No shops. No TV. No Electricity. No Daylight. No idea if your family is alive or dead. Could YOU survive? When a freak asteroid knocks the moon from its orbit, horrific tides engulf parts of the globe, and life on earth changes overnight. For 15-year-old Miranda as power, communications and food supplies start to break down, a desperate battle for her family's survival begins.
I first heard about this book at Becky's Book Reviews around a year ago when she interviewed Susan Pfeffer and I immediately added it to my TBR list. I may have heard of it before that, but that was the post that made me add it to the list. One of the things that I try to do with any reading challenges is to pick books that are already on my list so when Carl announced this year's Sci-fi Experience, I figured that this would fit the bill. I have to say, I am really glad that I chose this as one of the books for the Experience.
This is a young adult book told in a journal format, and our main character is 16 year old Miranda who lives with her mother and brothers in Pennsylvania. Like everyone else in the world, Miranda and her family are transfixed as they watch the coverage of the moon being hit by an asteroid. It is a major news event but everyone is reassured by all the experts who are commentating on the event and life is expected to go on as normal. Sometimes though, the experts get things wrong, and in this case they get things very wrong.
With the moon off it's axis, the tides are effected, and the first sign of trouble comes in the form of huge tsunamis around the world, but not long after there are earthquakes and long dormant volcanoes erupting causing massive death tolls. There are increasingly regular power outages, to the point where it is more common to have no electricity than to have it, and the weather is also effected, going from one extreme to another throughout the period of the book.
As soon as Miranda's mother realises that there is a chance that things won't get better they set about stockpiling anything and everything that might help them get by but the biggest worry as things get worse rather than better is that despite all the preparations, there is not going to be enough for everyone to be able to survive.
Reading Miranda's journal as the events go on, we are exposed to her emotions and see how they change. At first it is very normal sixteen year old girl emotions about boys, and in particular her favourite ice skater, about the prospect of learning to drive, fights with her mum and a little confusion about the events in her family with her dad announcing that his new wife is now pregnant. Miranda goes through a range of emotions from anger to despair to acceptance to resignation, and yet throughout the book there are also enough moments of hope (for example the family's first Christmas since the fateful night when everything changed) and love. Pfeffer touches on several different topics such as first love, the way some people might turn to religion during such a time, vigilantism and death of loved ones, and large scale death such as we saw with the tsunamis. In some ways this felt a bit close too home given everything that has been going on here with the bushfires recently.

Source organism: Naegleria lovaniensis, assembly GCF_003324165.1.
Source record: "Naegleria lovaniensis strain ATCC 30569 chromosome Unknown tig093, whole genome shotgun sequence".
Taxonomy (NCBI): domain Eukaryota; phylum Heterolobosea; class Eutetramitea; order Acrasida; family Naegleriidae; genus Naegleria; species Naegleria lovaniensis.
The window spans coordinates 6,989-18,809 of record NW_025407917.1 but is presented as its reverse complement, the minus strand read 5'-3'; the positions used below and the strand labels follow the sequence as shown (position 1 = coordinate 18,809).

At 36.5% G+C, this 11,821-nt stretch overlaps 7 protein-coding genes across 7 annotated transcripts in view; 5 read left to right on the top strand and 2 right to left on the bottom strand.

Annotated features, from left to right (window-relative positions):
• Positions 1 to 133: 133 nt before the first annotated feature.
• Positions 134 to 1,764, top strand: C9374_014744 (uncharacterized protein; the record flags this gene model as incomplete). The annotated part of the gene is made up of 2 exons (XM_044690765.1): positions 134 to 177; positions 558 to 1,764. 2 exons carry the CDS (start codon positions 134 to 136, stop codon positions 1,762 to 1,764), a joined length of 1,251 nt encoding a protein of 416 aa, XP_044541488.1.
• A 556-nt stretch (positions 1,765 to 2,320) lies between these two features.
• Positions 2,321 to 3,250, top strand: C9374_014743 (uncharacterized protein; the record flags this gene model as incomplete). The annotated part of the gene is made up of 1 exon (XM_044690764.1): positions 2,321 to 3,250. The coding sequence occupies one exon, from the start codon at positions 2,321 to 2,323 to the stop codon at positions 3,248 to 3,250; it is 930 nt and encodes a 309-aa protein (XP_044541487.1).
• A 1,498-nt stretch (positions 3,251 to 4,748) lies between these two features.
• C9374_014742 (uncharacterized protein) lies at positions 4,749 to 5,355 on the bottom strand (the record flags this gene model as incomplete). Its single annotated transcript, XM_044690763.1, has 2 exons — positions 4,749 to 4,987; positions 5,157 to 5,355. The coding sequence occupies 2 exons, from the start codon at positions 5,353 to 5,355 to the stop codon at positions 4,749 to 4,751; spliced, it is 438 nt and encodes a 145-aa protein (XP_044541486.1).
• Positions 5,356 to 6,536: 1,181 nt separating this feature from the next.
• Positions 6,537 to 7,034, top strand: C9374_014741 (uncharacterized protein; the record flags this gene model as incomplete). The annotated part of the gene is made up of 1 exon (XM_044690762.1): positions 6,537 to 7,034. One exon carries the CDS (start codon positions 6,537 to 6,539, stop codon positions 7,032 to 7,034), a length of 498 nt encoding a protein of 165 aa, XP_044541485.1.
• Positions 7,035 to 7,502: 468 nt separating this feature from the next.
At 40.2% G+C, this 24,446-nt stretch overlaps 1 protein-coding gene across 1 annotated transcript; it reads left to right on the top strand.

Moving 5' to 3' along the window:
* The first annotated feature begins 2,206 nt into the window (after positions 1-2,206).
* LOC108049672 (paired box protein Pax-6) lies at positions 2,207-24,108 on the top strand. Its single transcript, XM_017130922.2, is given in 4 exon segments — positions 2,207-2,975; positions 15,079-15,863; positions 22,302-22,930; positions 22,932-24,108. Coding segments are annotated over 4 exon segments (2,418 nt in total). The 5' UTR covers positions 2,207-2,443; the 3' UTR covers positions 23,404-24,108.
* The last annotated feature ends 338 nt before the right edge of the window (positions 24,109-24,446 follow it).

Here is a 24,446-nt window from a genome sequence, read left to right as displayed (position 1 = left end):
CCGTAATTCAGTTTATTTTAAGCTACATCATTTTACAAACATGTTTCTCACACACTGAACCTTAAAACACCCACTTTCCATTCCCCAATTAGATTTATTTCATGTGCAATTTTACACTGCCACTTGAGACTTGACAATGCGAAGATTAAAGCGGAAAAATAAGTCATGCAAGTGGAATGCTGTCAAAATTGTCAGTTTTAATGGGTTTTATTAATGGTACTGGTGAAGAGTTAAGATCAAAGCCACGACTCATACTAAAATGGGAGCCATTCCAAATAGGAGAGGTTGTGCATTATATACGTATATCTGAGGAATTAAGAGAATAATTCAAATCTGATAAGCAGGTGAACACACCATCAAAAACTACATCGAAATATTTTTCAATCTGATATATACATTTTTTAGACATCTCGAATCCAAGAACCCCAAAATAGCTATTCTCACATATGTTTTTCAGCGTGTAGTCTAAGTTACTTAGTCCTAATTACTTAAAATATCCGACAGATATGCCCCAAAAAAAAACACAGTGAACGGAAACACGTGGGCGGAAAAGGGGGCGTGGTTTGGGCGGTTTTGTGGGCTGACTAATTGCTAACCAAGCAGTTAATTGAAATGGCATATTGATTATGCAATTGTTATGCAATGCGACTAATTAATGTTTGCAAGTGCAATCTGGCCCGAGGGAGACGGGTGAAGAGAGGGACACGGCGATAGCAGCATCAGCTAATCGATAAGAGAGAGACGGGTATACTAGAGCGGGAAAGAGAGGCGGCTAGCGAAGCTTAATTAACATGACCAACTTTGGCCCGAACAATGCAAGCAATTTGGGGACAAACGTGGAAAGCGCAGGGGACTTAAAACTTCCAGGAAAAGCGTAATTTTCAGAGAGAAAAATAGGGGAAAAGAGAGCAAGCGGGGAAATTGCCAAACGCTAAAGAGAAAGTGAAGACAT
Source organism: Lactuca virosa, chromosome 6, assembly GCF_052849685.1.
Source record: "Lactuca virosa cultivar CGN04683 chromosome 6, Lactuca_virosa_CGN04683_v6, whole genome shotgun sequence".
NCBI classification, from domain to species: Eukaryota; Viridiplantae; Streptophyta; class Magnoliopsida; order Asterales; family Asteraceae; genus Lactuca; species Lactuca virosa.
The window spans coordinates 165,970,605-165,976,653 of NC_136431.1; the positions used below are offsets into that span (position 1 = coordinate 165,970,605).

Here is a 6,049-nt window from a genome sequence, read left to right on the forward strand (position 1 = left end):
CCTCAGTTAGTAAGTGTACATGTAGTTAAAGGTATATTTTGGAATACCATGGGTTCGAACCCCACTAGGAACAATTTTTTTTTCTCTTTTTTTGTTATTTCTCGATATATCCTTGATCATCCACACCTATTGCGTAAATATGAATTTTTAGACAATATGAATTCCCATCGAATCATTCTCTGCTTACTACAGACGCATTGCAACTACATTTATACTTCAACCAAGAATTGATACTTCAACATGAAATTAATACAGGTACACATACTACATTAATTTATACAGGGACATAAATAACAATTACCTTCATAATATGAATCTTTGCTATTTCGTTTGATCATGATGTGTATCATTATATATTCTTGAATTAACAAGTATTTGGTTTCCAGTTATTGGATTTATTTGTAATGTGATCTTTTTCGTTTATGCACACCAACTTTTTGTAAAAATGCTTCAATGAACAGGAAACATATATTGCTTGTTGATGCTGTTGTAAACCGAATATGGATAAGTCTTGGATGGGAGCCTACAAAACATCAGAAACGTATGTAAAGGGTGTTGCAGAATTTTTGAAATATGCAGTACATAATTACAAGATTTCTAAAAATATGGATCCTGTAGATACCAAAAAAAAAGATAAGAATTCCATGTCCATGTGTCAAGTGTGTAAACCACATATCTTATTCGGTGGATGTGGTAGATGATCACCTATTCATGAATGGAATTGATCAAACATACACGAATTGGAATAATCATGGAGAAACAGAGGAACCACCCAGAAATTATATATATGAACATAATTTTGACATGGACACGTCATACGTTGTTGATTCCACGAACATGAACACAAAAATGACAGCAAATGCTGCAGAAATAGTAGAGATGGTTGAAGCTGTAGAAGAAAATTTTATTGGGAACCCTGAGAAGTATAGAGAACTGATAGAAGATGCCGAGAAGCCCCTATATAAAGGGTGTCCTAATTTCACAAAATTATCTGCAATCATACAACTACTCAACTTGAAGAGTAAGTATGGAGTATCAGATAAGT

I normally have one book that is my reading on the train book, and another that is my reading at home book. I started this one on Friday morning when I was not far from work. There was then a problem on the train so I was stuck for half an hour or so so I was able to get a really good start on it. By the time I got home, I just wanted to get to the end to find out what happened. There was no way known that I was going to be able to wait until I got on the train on Monday to finish this book.
It was in turn moving, chilling, realistic and scary and totally worth reading! I was all ready to request the follow up book, but apparently it is not going to be released here until 2010 which is a very long wait.
Reading this book did make me wonder how my son and I would survive in this kind of situation, and the short answer is not very well. I don't know that I would have the presence of mind to be able to get things together, let alone the ready cash that Miranda's mother had. The other thing is that there is just the two of us and so we wouldn't be able to divide the jobs up, but at least I wouldn't have to look at my kids and decide which one had the most chance of survival and therefore give them more food. That and the fact that as Australians we wouldn't have the foggiest how to survive in blizzards or even just temperatures that cold! Brrr!!
When I was looking for the cover image, I had a look at her page at Fantastic Fiction, and I was surprised to see that this author had written so many books over quite an extended period of time. My library doesn't have any of the others, which is a bit disappointing because I will definitely be reading at least the next book!
By finishing this book, I have now completed this year's Sci-Fi Experience. I really enjoy this experience as it does make me read outside of my comfort zone a little, and I enjoyed both books that I read this year.
Other Blogger's Thoughts:
Things Mean A Lot
An Adventure in Reading
Stephanie's Confessions of a Book-a-holic
Bookfoolery and Babble
Rosario's Reading Journal